Is EatingWell’s Subscription Website Teaching Meredith a Lesson?

Subscription website publishing demands an audience and EatingWell demonstrates how to get one to its new owner

We talk a lot about the Online Magazine Index – OMI – that’s a fairly accurate measure of a publisher’s Internet savvy. In subscription website publishing, you should easily have more unique visitors to your website than you have print subscribers.

If you’re not driving more Internet traffic than you are selling paid subscriptions, something’s desperately wrong with your audience development program. And if you don’t have an audience on the Internet, you’re going to be invisible in the coming years as print fades away and subscription website publishing becomes the only game in town.

Of course, audience development is what Mequoda’s all about, so if you do the OMI math – divide your uniques by your paid circ – and get less than 1, you need to start downloading some free handbooks, or attending our Digital Publishing and Marketing Intensives pronto!

In the meantime, I want to follow up on a point I noted last week in my rant about magazine pricing. In comparing what we call “nimble niche players” with good OMIs, I discovered that all of them but one also had solid pricing strategies. That one exception was EatingWell, a Meredith publication. For all of its amazing content – recipes, diets, menus, health advice and more – its subscribers are paying a mere $9.99 a year. And if you go to Amazon, you can get it for $5!


EatingWell: Dragging a subscription website publishing dinosaur into the modern age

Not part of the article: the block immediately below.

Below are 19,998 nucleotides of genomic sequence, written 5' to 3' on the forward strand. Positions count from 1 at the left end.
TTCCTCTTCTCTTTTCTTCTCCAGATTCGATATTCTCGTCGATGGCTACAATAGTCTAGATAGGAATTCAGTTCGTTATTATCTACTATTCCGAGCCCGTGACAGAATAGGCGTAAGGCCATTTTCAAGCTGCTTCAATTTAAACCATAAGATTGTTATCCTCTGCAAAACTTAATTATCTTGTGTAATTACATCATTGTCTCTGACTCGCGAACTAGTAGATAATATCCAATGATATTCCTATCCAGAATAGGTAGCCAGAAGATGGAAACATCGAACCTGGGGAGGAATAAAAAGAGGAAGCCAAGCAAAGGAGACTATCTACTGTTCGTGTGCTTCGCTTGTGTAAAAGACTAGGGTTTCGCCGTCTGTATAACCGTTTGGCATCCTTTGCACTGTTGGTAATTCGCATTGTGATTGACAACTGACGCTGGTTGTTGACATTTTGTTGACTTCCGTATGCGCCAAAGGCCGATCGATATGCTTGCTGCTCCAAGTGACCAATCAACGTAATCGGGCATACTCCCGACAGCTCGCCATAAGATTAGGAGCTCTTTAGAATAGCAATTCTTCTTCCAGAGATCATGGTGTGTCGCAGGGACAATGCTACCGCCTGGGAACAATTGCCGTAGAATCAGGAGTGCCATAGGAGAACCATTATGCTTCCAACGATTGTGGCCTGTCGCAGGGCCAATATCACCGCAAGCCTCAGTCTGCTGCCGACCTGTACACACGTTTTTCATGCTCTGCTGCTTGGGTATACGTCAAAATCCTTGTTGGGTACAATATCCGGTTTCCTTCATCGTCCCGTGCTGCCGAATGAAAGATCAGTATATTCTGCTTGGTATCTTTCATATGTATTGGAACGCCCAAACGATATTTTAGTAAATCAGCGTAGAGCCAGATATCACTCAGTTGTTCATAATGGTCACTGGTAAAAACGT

The very idea of a $5 subscription makes me feel faint. And in fact, all Meredith publications are essentially giving away their content, presumably in the interest of maintaining their advertising rate base. At Mequoda, we think that’s terribly shortsighted. Advertisers are abandoning print for digital magazines in droves, but leading American publications like Ladies Home Journal, with an OMI of 0.02, Family Circle at 0.03, and Better Homes & Gardens, at 0.12, will be lucky going forward to get a fraction of that business.

This makes EatingWell a golden child at Meredith. No doubt this is because it’s a recent acquisition, and not a product of Meredith’s overall laggard response to the digital age. According to Meredith, when they bought the magazine in 2011 it had significant digital assets that no doubt appealed to a company still in the Jurassic Era of subscription website publishing.

These included their content-rich subscription website, whose 2.4 million uniques per month put it in the top 25 food sites; a robust content licensing program which puts Eating Well content in view of millions of other consumers at places like MSN Healthy Living and WebMD; and even a mobile recipe app rated as a top foodie app by the iTunes store and top health app by Consumer Reports Health Newsletter.